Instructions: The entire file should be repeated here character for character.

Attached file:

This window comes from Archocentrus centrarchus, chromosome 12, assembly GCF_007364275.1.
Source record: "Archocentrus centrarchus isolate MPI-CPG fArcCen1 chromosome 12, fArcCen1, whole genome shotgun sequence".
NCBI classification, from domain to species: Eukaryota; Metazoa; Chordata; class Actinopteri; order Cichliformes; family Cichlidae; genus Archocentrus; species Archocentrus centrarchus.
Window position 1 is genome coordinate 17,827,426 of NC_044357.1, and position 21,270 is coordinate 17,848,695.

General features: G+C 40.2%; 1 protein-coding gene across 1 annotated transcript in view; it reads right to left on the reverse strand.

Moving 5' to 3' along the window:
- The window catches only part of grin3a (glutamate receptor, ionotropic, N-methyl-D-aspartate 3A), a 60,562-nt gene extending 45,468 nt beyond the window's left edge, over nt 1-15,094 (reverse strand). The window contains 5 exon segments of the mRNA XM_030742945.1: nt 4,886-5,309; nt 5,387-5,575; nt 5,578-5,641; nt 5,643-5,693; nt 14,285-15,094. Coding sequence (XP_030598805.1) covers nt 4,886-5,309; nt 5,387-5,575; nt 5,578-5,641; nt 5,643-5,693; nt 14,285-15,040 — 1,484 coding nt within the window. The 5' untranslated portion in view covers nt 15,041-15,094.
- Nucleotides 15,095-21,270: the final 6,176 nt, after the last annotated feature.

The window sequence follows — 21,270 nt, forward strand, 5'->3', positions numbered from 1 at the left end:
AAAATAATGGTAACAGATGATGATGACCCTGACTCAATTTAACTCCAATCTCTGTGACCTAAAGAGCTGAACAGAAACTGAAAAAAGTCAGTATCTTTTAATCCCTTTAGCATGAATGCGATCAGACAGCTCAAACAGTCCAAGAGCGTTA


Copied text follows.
This window comes from Archocentrus centrarchus, chromosome 12, assembly GCF_007364275.1.
Source record: "Archocentrus centrarchus isolate MPI-CPG fArcCen1 chromosome 12, fArcCen1, whole genome shotgun sequence".
NCBI classification, from domain to species: Eukaryota; Metazoa; Chordata; class Actinopteri; order Cichliformes; family Cichlidae; genus Archocentrus; species Archocentrus centrarchus.
Window position 1 is genome coordinate 17,827,426 of NC_044357.1, and position 21,270 is coordinate 17,848,695.

General features: G+C 40.2%; 1 protein-coding gene across 1 annotated transcript in view; it reads right to left on the reverse strand.

Moving 5' to 3' along the window:
- The window catches only part of grin3a (glutamate receptor, ionotropic, N-methyl-D-aspartate 3A), a 60,562-nt gene extending 45,468 nt beyond the window's left edge, over nt 1-15,094 (reverse strand). The window contains 5 exon segments of the mRNA XM_030742945.1: nt 4,886-5,309; nt 5,387-5,575; nt 5,578-5,641; nt 5,643-5,693; nt 14,285-15,094. Coding sequence (XP_030598805.1) covers nt 4,886-5,309; nt 5,387-5,575; nt 5,578-5,641; nt 5,643-5,693; nt 14,285-15,040 — 1,484 coding nt within the window. The 5' untranslated portion in view covers nt 15,041-15,094.
- Nucleotides 15,095-21,270: the final 6,176 nt, after the last annotated feature.

The window sequence follows — 21,270 nt, forward strand, 5'->3', positions numbered from 1 at the left end:
AAAATAATGGTAACAGATGATGATGACCCTGACTCAATTTAACTCCAATCTCTGTGACCTAAAGAGCTGAACAGAAACTGAAAAAAGTCAGTATCTTTTAATCCCTTTAGCATGAATGCGATCAGACAGCTCAAACAGTCCAAGAGCGTTA